Driven: 2016.5 Mazda CX-5 Farewell Test
Sales are not up to par, sure, but year-over-year growth equates to a steady evolution. Bear in mind that if the CX-5 hadn't sold well, the MX-5 Miata ND wouldn’t have happened. Now that the first-generation CX-5 has bitten the dust to make way for the all-new-for-2017 second generation, it’s imperative to say goodbye to the model that has recently left us with top honors.
When the CX-5 went into production in early 2012, the compact crossover replaced two models that were rather too archaic for what the world wanted from an all-around vehicle such as a crossover: the Tribute and CX-7. Two years after that, the CX-5 was refreshed with a mid-cycle update just in time for the 2016 model year. Continuous improvement of the species brought us the 2016.5 MY, the final iteration of the first-generation CX-5. Our test car is of the latter variety, a European-spec CX-5 with the 2.2-liter SkyActiv-D motor gifted with 150 PS (148 hp), AWD, and a six-speed manual transmission.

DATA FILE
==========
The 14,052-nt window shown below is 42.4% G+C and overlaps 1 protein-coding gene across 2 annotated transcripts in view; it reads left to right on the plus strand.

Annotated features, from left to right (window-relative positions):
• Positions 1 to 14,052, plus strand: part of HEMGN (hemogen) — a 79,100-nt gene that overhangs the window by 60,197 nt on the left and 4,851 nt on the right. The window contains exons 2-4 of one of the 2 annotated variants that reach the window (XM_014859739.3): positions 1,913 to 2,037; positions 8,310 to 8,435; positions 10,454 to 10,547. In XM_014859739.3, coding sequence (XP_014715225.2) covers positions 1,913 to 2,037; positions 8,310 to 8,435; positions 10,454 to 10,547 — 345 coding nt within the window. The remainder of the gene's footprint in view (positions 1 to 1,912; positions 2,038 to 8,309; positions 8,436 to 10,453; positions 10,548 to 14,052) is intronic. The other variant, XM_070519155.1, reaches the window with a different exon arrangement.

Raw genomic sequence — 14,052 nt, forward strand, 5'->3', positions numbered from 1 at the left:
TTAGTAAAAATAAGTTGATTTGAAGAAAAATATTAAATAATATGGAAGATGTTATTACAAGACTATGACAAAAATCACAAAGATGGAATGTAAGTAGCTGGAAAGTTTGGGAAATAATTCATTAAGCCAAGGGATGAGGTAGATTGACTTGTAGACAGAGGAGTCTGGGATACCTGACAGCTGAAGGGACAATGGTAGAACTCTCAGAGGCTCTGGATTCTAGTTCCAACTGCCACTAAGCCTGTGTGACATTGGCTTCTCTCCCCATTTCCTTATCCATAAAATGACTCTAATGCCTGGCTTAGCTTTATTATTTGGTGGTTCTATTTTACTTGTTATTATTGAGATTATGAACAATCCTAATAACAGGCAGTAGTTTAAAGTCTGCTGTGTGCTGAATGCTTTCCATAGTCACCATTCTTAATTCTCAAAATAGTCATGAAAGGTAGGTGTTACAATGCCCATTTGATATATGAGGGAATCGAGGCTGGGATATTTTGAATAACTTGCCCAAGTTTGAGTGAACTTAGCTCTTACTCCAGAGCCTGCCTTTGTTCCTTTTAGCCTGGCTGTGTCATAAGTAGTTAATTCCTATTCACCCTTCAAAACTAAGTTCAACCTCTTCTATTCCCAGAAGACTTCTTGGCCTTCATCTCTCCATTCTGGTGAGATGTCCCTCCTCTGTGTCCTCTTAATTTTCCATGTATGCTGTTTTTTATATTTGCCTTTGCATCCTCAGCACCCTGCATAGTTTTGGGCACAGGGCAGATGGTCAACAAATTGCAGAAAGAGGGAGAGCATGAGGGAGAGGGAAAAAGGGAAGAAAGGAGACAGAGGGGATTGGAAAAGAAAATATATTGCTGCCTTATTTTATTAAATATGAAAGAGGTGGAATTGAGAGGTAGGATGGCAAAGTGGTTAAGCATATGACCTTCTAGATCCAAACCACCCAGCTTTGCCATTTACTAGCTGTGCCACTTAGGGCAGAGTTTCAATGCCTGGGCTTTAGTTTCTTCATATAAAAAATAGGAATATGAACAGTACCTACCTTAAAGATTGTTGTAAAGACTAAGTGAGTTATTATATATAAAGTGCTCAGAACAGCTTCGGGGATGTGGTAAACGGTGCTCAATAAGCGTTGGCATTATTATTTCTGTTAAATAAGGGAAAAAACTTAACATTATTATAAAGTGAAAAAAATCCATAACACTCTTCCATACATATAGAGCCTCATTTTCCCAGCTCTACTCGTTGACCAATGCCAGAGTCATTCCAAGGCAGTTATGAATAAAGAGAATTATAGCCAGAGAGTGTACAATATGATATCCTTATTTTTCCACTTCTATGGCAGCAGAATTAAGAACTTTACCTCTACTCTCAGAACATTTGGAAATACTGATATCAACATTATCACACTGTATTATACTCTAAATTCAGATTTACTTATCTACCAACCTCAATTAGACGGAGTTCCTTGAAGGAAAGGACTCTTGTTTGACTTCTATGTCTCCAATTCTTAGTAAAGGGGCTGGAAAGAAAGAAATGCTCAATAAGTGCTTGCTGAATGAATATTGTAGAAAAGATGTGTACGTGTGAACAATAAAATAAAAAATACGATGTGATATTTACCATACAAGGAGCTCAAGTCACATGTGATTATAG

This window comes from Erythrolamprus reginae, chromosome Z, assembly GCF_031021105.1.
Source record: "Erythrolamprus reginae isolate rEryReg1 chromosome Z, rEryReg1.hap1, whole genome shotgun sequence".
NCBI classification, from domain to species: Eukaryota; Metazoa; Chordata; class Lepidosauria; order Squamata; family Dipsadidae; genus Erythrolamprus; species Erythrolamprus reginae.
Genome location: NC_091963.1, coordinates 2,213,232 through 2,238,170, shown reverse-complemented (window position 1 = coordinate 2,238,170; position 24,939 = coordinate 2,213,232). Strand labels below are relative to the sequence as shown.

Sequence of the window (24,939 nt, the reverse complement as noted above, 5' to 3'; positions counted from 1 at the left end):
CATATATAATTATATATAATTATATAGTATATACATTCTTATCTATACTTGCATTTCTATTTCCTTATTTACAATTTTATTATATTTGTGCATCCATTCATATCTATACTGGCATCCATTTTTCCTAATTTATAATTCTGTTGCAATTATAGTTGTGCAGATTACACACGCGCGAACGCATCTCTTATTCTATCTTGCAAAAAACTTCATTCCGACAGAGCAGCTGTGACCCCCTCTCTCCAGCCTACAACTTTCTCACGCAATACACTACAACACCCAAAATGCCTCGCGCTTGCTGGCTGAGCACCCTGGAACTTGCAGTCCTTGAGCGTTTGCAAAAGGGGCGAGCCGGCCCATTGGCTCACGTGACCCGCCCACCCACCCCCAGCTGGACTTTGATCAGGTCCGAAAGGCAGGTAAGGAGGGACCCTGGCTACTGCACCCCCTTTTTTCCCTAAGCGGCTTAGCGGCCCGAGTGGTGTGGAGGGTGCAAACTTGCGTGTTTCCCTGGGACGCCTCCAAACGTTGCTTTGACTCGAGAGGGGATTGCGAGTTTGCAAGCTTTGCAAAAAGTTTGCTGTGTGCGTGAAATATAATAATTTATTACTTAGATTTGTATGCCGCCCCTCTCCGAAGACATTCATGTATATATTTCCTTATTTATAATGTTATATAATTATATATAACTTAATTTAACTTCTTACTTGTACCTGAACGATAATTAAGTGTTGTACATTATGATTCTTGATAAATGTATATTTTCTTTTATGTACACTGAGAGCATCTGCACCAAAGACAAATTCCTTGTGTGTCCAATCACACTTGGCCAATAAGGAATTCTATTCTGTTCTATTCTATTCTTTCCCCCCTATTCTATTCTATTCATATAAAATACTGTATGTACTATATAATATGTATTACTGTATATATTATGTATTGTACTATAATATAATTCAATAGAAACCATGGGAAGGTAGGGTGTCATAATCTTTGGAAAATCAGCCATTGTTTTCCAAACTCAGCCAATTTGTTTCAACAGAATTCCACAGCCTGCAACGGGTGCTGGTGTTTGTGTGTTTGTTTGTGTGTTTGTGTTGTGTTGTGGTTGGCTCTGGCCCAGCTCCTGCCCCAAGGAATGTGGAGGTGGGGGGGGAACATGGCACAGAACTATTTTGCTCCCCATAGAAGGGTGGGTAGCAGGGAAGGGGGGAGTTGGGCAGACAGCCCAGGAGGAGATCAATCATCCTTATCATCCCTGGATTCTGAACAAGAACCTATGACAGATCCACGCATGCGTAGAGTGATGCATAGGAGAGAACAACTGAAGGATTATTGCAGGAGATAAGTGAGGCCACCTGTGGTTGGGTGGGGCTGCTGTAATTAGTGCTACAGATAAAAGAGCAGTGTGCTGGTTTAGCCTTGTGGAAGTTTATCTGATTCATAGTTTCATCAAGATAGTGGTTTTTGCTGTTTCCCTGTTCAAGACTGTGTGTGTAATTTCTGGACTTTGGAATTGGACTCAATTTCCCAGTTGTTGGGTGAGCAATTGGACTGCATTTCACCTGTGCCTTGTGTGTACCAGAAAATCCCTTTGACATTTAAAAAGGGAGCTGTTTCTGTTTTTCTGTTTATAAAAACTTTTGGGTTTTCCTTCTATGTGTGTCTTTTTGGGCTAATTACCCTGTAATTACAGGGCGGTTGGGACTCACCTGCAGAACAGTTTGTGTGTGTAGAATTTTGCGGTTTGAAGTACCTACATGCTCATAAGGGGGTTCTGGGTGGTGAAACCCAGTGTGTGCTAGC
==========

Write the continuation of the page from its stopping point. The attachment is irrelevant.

It also happens to be the Takumi, the fourth best out of the six trim levels available. It doesn’t come with all the bang and whistles one can have in a CX-5, nor does it come with the original 19-inch wheels wrapped in 225/55 rubber. Due to the sub-zero weather of December/January, our test car was shod in 225/65 17-inch Toyo Open Country W/T winter tires. They’re fantastic in bad weather or when the going gets off-road-ish, but on a dry strip of roadway, they worsen the ride and the tire roar is easily audible from inside.
These, however, are not the sort of deficiencies I’d define as deal-breakers. Especially when weighed against the good points, the flaws become lost like the crackle on a radio or the lines on an old TV. The first thing that makes you go, “Yes, I would like to own a CX-5,” is the exterior styling. Mazda’s first model to feature the Kodo - Soul of Motion design language is also the first Mazda nameplate gifted with the complete suite of SkyActiv technologies.